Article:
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wood kiln firing problems

updated fri 30 apr 99


William Brouillard on thu 29 apr 99

Excessive build up of coals in the fire box can be the result of more
than one factor. It might be wet wood, wood that is to large, too fast
or too heavy a stoking style, or insufficient air or draft.

I do have a little device that comes in handy for this problem. I call
it a mechanical mouse hole. It functions like the the mouse hole on a
Boury-Box style kiln in that it introduces air to the coals.

There are two versions, the cheap and the expensive. The basic design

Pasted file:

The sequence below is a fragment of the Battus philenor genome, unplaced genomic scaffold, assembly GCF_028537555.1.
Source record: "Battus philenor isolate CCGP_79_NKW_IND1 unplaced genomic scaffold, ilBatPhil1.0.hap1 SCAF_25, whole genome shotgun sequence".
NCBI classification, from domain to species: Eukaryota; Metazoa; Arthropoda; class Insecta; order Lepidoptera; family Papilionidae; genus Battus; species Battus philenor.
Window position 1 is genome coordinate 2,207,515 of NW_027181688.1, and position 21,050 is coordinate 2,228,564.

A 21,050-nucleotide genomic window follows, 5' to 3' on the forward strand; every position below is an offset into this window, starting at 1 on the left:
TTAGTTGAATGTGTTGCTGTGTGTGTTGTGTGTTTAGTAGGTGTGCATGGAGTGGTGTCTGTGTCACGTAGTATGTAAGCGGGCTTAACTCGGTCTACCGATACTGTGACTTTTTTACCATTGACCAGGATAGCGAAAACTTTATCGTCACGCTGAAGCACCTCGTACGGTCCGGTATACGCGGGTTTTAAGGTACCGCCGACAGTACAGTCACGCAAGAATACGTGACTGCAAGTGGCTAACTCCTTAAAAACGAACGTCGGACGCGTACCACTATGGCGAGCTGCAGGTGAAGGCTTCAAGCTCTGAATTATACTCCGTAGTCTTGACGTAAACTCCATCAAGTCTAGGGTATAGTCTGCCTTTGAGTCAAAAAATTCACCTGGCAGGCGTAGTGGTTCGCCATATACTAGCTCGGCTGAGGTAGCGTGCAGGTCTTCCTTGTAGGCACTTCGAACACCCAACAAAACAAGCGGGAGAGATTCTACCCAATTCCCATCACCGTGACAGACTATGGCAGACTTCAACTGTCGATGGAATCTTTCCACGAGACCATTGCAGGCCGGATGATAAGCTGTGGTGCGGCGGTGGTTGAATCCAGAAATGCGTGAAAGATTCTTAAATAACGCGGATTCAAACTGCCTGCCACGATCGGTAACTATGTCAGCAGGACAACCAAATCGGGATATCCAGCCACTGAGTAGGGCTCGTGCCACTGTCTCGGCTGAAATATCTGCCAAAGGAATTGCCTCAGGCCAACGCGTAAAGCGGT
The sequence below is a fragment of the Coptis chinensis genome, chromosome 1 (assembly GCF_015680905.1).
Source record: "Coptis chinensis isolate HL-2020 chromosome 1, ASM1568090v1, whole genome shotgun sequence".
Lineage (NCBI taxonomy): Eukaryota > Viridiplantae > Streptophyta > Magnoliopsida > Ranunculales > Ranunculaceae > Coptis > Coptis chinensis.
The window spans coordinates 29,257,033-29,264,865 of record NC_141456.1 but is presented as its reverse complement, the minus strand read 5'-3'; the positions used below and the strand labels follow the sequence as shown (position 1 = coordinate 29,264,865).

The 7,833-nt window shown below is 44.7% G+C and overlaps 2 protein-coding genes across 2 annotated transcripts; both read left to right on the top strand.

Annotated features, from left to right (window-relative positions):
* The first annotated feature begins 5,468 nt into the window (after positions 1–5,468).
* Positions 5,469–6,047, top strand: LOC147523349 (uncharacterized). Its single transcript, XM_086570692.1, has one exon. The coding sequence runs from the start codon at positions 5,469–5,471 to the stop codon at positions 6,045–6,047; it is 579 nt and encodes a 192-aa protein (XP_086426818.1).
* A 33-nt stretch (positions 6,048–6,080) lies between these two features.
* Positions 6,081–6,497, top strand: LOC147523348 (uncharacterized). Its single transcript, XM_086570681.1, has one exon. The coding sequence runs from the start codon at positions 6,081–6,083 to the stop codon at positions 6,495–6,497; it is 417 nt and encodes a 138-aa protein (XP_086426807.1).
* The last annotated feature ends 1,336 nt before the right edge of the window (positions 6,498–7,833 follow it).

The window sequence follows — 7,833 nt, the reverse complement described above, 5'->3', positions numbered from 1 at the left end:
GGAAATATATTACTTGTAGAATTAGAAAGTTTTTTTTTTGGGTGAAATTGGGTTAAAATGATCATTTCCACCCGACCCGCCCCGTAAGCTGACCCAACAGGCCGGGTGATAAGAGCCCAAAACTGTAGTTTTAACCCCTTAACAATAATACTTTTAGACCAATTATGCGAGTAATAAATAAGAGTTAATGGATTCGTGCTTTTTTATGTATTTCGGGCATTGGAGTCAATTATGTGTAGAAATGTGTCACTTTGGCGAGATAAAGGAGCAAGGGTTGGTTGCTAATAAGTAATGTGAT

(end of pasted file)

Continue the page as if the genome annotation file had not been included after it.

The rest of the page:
is: a length of pipe, iron or stainless, the length of the firebox plus
a foot or two and a small blower, electric or hand driven. The blower is
attached to the pipe and the pipe is drilled with 40 or 50 small holes
down the length and around the circumference. The hole should be drilled
into the part of the pipe that fits inside the fire-box. The pipe should
be capped on the end opposite the blower. The blower should have an air
adjustment or speed adjustment device. Stainless steel pipe holds up
better than regular pipe.

When the coals build up push the pipe into the middle of the coal pile
and turn on the blower. Adjust the blower to put out a small amount of
air. Be careful not to use too much or the heat of the coals will melt
the pipe.

By watching the coals you should be able to regulate the burn so that
the ash pit does not overfill with coals. I have used this on many
stubborn kilns and with a little attention it has solved most of my coal
build up problems.